Skip to main content

ASU alumna stays connected to university and community


April 26, 2007

She graduated seven years before the advent of the “New American University,” but 1995 alumna Kristy Westphal could have been the mold from which Arizona State University President Michael Crow’s vision sprang.  Now the chief information security officer for the Department of Economic Security (DES), Westphal has been there and is doing that when it comes to the New American University’s focus on engagement, social responsibility, and public service. 

She earned her bachelor’s degree in finance at the University of Arizona in 1991 before enrolling in ASU’s School of Global Management and Leadership located on the West campus.  Following graduation in 1995, Westphal accepted a business analyst position with AT&T/NCR, responsible for installing and administering mainframe network systems within an 80-user office.  At the same time, she was taking her first big leap into giving back to ASU, beginning an eight-year stint as a board member of ASU’s MBA alumni chapter.

“ASU has shown me the importance of giving back to the community and staying active and involved,” says Westphal, whose professional skills in security areas include forensics, operating system and network security, intrusion detection, incident handling, vulnerability analysis, and policy development.  “I have been very fortunate to work with some really great people who do an incredible amount to help out the community they live in.”

During her stretch on the MBA alumni chapter’s board of directors, Westphal dug even deeper.  She served as ASU’s West campus Alumni Association inaugural chapter president from 1996 to 1998, and was past president from 1998 to 2000, at which time she began a four-year run as an association board member.  She was an ASU Alumni Association board member from 1997 to 1998 and again from 1999 through 2005.  From 2003-2004, she served as co-chair of the ASU Alumni Leadership Institute and she currently sits on ASU’s Founders’ Day committee.

“Kristy was instrumental in developing alumni activities on the West campus,” says Bobbi Magdaleno, ASU director of alumni and community relations.  “She has a unique ability to lead a new organization, and because of that ability, a strong foundation of alumni programming was built.  Today, with her leadership and support, there are eight thriving alumni chapters on the West campus.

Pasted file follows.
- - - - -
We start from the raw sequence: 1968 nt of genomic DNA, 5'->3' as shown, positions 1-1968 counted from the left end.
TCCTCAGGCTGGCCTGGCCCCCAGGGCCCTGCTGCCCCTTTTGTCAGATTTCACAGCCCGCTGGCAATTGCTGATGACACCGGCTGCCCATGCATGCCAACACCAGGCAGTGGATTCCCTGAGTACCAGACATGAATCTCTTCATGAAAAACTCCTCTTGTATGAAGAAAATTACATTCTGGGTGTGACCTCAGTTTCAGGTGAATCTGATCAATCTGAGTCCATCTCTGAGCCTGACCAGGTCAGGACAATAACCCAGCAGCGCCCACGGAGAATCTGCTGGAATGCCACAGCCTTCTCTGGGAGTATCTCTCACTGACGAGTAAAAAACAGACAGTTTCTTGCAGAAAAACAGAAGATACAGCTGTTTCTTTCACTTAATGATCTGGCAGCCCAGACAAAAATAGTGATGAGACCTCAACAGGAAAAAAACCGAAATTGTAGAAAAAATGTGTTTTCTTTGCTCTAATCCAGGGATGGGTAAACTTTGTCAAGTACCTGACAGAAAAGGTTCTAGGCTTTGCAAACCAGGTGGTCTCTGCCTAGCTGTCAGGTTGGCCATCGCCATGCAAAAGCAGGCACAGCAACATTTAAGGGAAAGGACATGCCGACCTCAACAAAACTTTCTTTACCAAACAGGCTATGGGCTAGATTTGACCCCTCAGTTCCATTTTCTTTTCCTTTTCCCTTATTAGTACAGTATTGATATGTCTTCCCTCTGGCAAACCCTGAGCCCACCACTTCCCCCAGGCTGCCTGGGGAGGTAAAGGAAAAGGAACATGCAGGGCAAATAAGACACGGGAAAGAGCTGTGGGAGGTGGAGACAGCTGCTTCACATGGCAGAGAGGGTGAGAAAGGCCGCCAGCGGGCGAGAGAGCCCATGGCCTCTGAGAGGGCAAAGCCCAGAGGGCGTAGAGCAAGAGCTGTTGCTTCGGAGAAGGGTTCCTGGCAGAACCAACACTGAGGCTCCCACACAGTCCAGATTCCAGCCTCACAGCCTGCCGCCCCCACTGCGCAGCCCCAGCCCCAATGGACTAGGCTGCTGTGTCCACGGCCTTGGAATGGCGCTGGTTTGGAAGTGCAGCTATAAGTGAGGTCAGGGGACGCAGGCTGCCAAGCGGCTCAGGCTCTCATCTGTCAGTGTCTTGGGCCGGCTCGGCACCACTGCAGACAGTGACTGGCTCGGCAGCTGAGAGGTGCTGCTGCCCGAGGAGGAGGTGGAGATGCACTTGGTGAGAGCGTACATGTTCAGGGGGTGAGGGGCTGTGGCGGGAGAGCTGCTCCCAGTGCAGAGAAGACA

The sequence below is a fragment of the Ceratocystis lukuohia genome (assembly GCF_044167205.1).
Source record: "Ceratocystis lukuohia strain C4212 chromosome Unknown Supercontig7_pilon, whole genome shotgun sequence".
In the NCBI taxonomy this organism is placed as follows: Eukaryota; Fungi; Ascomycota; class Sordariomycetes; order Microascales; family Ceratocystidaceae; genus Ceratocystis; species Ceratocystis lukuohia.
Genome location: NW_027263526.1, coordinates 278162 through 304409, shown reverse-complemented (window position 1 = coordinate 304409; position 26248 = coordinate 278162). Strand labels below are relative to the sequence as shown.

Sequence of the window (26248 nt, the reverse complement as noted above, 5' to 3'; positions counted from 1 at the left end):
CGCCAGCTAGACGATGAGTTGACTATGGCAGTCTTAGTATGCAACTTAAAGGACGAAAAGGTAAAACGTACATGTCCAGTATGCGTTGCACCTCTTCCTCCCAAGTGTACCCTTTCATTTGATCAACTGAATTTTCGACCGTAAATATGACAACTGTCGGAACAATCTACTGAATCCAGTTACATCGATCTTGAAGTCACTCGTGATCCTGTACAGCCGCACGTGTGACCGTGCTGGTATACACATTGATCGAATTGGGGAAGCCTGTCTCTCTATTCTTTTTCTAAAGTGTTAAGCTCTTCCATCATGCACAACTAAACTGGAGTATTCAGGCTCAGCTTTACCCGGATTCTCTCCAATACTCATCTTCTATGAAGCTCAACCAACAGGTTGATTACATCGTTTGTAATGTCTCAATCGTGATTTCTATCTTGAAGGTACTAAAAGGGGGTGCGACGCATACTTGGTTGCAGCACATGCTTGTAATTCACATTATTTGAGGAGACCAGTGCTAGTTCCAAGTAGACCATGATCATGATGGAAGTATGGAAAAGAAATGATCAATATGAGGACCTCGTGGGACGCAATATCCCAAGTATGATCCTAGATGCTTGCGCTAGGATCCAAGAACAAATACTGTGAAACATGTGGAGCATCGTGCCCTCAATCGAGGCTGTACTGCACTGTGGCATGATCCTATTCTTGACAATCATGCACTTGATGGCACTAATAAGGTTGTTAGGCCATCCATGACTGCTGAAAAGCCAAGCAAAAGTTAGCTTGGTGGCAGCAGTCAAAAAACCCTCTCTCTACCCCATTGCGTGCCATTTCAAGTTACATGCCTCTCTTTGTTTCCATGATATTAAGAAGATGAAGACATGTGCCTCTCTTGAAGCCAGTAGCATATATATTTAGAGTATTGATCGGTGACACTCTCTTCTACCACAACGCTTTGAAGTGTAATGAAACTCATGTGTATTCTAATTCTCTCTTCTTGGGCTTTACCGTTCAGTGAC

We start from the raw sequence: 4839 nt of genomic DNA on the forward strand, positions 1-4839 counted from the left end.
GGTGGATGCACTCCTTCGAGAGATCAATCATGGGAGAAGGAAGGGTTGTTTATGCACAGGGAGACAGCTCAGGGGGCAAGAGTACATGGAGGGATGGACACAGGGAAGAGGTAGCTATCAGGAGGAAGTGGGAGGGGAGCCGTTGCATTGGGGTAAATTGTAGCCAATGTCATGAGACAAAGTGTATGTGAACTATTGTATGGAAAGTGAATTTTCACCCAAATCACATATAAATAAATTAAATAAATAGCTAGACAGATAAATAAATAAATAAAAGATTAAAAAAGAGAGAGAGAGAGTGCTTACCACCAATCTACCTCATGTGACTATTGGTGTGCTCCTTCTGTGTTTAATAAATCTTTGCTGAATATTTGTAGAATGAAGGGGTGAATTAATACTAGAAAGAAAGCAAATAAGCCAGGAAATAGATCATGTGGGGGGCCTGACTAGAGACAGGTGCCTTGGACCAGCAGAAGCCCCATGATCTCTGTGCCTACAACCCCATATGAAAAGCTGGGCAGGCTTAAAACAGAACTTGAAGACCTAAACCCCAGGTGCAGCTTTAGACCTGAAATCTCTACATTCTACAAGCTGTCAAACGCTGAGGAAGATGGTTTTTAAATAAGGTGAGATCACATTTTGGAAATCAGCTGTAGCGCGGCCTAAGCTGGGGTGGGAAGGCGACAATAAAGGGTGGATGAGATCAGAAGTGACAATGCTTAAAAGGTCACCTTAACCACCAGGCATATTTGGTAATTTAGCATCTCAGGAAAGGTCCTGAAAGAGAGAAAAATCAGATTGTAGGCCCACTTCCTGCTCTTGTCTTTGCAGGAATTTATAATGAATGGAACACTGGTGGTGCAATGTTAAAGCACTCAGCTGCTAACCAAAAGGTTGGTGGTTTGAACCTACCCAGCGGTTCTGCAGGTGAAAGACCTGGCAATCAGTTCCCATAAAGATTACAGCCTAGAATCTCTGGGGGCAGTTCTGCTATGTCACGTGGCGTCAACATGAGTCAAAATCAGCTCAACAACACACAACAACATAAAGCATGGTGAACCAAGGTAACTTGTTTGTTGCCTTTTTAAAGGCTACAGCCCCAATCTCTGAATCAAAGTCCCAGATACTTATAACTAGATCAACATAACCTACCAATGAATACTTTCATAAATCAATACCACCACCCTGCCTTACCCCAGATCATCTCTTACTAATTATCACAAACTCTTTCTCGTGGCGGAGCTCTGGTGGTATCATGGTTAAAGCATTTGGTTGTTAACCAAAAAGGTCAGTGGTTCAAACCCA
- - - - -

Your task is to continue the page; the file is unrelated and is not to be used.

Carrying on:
In addition to Westphal’s enthusiastic commitment to her alma mater, she also has taken it to the streets, this year celebrating seven years of volunteer service to Big Brothers and Big Sisters of Central Arizona.  She also is putting the wraps on her first year as a member of the Phoenix Community Emergency Response Team.

“I didn’t really think about being this involved with ASU and even the community while I was in school,” she says.  “But, I’m so glad I’m involved.  I like to do what I can to help causes and organizations I believe in.  I’ve been inspired by some great people – classmates, professors, friends and associates.”

“ASU has become truly a presence here in the community, not only in its stand-alone efforts, but in becoming a true partner to the area.  Watching the downtown campus, for example, grow into its new role is exciting and so promising for helping to revitalize not only the campus sections, but all of downtown.”

And, while Kristy Westphal continues to refine and offer her ASU-inspired community leadership talents, on a daily basis she is also putting into practice the global management and leadership skills she learned as a student.

“My degree from the School of Global Management and Leadership has given me the background needed to take on the information security industry,” she says confidently.  “The things that I studied for my degree at ASU apply every day in what I do at DES.  The boundaries between countries get foggier every day.  This causes a lot of trust issues between businesses, and this in turn makes information security a lot tougher.

 “It’s a great challenge and I wouldn’t have it any other way.”